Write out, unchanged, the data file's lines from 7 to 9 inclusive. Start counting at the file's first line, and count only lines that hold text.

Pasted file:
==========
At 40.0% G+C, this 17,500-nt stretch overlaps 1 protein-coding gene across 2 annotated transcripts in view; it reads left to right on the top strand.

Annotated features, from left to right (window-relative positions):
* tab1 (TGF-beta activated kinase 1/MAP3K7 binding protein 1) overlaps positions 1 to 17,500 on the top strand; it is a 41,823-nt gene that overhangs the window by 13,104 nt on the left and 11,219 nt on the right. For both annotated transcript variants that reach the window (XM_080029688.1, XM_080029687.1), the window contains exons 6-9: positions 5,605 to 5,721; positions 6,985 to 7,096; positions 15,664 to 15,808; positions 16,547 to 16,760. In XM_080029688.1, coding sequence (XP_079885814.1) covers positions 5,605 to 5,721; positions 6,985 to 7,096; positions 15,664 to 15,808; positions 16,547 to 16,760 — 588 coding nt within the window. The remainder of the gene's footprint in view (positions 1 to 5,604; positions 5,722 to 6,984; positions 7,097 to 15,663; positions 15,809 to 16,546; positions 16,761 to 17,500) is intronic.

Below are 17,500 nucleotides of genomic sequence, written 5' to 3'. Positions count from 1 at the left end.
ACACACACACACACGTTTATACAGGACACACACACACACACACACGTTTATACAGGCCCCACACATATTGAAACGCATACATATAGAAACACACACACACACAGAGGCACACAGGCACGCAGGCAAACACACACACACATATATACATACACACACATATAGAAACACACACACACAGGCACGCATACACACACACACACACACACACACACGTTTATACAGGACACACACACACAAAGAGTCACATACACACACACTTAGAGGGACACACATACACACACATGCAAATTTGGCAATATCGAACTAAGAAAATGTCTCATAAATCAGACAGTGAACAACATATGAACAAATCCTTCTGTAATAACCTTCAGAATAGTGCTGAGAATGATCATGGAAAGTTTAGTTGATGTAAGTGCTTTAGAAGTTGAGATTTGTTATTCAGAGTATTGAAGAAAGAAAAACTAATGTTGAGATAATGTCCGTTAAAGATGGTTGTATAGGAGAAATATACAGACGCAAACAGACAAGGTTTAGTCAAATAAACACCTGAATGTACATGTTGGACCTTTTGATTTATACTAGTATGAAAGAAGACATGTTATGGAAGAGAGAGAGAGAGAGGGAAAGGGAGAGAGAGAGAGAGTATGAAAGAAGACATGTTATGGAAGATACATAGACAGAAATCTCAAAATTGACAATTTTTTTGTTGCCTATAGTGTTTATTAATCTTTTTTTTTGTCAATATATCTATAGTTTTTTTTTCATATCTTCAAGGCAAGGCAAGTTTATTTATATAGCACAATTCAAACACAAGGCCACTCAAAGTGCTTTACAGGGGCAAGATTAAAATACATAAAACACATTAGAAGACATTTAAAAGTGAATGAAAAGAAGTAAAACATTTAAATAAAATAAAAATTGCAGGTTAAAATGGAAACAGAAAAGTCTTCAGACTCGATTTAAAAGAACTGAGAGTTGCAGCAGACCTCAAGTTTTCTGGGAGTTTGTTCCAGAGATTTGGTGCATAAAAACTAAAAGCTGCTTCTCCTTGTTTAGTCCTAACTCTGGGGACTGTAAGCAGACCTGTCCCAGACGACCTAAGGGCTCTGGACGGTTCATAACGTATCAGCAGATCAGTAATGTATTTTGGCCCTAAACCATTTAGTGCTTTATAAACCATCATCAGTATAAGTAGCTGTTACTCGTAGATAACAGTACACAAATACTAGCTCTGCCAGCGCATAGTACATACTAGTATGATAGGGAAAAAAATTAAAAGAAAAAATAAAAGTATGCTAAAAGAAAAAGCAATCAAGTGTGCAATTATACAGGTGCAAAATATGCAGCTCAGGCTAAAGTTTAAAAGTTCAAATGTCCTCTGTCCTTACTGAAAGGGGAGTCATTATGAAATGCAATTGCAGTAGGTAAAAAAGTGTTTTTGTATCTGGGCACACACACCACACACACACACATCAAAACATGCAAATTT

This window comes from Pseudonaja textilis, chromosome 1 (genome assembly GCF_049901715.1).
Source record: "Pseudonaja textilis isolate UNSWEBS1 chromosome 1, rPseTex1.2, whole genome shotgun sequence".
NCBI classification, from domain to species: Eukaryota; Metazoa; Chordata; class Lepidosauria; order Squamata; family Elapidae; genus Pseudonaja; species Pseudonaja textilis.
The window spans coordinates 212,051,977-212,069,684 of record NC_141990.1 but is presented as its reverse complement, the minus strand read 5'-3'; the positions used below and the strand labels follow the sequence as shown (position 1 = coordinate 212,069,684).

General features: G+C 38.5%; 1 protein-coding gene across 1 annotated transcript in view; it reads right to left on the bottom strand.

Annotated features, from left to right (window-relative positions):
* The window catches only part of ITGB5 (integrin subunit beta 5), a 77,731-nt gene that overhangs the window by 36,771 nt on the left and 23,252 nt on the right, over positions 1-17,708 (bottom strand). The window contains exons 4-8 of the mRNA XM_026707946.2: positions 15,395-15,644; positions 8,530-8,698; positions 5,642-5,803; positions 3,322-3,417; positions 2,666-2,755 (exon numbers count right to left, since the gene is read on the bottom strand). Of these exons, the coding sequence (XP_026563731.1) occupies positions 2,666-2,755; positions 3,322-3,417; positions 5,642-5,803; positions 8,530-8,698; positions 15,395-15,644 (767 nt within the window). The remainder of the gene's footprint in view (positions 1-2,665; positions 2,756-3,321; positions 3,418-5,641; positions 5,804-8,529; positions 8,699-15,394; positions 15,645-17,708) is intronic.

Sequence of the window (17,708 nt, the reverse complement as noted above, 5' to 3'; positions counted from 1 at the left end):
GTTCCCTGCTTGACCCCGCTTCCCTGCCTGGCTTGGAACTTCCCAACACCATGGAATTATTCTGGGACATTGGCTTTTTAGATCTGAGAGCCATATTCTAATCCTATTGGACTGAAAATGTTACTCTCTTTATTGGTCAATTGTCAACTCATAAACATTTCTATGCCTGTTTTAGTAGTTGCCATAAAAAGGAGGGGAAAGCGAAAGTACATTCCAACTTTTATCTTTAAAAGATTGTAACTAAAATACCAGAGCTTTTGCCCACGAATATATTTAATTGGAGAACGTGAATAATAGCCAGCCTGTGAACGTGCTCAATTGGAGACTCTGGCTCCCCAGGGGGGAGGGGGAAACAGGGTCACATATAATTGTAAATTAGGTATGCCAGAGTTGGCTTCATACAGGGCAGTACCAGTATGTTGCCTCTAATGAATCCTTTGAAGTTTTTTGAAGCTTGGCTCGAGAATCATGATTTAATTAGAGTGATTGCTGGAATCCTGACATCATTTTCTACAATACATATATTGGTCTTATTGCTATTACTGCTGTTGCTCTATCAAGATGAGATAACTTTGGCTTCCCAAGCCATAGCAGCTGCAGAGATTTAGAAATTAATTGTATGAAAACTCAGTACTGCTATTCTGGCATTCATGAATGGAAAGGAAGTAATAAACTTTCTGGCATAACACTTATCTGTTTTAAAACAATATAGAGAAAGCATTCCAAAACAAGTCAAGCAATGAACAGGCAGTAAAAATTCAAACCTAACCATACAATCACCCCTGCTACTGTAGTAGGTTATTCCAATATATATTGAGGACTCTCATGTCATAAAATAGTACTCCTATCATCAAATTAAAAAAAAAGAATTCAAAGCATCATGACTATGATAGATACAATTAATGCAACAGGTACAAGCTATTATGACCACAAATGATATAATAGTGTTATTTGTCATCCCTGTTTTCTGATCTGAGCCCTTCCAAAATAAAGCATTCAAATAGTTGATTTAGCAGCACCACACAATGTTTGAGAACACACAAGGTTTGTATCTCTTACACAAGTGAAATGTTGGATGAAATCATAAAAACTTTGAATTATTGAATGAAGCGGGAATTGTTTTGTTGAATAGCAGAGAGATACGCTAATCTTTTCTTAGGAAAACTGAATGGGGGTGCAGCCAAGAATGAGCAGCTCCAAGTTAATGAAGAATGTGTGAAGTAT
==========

Source record: "Pseudonaja textilis isolate UNSWEBS1 chromosome 1, rPseTex1.2, whole genome shotgun sequence".
NCBI classification, from domain to species: Eukaryota; Metazoa; Chordata; class Lepidosauria; order Squamata; family Elapidae; genus Pseudonaja; species Pseudonaja textilis.
The window spans coordinates 212,051,977-212,069,684 of record NC_141990.1 but is presented as its reverse complement, the minus strand read 5'-3'; the positions used below and the strand labels follow the sequence as shown (position 1 = coordinate 212,069,684).